I. Essentials of Furnaces

Furnaces are essential for achieving a comfortable thermal level in your home and offices’. They are ideal during the cold seasons wherein they transport heat throughout a given area.

They have truly evolved over the past century from wood and coal stoves to oil or natural gas burning furnaces as manufacturers have continued tirelessly to innovate and improve designs to comply with government regulations and increase their efficiencies over the past decades.

The term furnace originated from the Greek word, fornax, which means oven. The word furnace on its own refers to the residential heating system based on a central furnace; in more common language, either a boiler or a heater.

The source of heat energy is produced by means of fuel directly supplied through combustion, or by electricity, such as is the case in electric arc furnaces, or through induction heating furnaces.

There are basically four categories of residential furnaces which contractors should know, based on design and efficiency.

Natural draft

These furnaces are made up of cast iron heat exchangers built with an outer shell of steel. The heat exchangers are then emitted through brick chimneys.

As air circulates, it goes through specialized pipes and then channels the warm air into the floor or wall vents inside the house. It follows the principle of warmer air rises or natural convection.

Forced air or atmospheric burner style with a cast iron or sectional steel heat exchanger.

The warmer air is moved through a blower and is controlled based on the preferred settings of the user or homeowner.

Forced draft

The main differentiator distinguishing this furnace and that of the forced air furnace is that it is more compact than the previous design.

These are equipped with combustion air blowers that collate heated air, making it more fuel efficient, and works best as part of a central air conditioning system.

Condensing furnace

Considered a highly efficient furnace. It includes a sealed combustion area, combustion draft inducer, and a secondary heat exchanger mechanism.

As the heat exchanger filters most of the heat from the exhaust gas, it condenses water vapor and other chemicals.

The combustion draft inducer allows for the exhaust piping moving vertically or horizontally to bring the fresh air for combustion.

II. Buying Guide for Furnaces

Knowing that a furnace is a major home-improvement investment, it is a must to arm yourself with the sufficient knowledge and information before deciding which unit to purchase, saving you time and money in the long run.

Furnaces come in two varieties, namely single stage and two stage furnaces.

Single stage simply turns on and off, with no middle setting to control fuel use or airflow within a building. Single-stage furnaces operate at maximum capacity, all the time, using 100 percent of their resources to heat a home.

Two stage furnaces, on the other hand, operate in two settings. The first stage supplies heat to any home or commercial property using approximately 65 percent of the furnace’s total capacity.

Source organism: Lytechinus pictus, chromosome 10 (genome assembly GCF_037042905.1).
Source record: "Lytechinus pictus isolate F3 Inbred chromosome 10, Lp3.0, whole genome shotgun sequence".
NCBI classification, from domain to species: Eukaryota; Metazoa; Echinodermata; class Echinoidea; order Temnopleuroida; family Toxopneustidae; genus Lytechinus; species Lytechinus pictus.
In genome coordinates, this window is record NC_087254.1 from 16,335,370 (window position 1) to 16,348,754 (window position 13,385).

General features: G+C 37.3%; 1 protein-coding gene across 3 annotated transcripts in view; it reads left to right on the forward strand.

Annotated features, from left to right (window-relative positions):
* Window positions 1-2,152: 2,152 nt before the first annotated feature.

When temperatures drop outdoors and the first stage is unable to meet the heating needs of the building, the second stage kicks on to compensate for the first.

When temperatures drop outdoors and the first stage is unable to meet the heating needs of the building, the second stage kicks on to compensate for the first.

By now you already have an idea of what type and brand of furnace you will be purchasing. We may need to hold your horses for a bit longer, however, as we need to further scout out other factors in determining the right furnace for your needs.

i. Size

The furnace’s specifications should fit your needs. A furnace that is small may not be able to deliver the desired thermal comfort during extremely cold weather conditions.

Partly to avoid that possibility, many people choose to install furnaces that are larger than necessary. Initial cost is only one of the drawbacks of this strategy.

A furnace that’s too large will cycle on and off more frequently. That puts more wear on its components, wastes energy, and might cause the temperature to vary uncomfortably.

Also, a larger replacement furnace might require larger ducts. Without the right sized ducts, airflow can be noisy. Certain contractors dedicate much needed time and effort to ensure that correct sizing and installation are present. Such calculations take into account the climate and the size, design, and construction of your house.

ii. Efficiency

Amongst all types of furnaces, gas is the most common heating fuel and most new central heating systems utilize gas. In order to measure how efficient a furnace converts gas into heat energy, an AFUE or Annual Fuel Utilization Efficiency rating is used which appears as a percentage.

The higher the number, the more heat the furnace can wring from the gas fuel. Since efficient furnaces generate fewer emissions, environmental considerations might also influence your decision.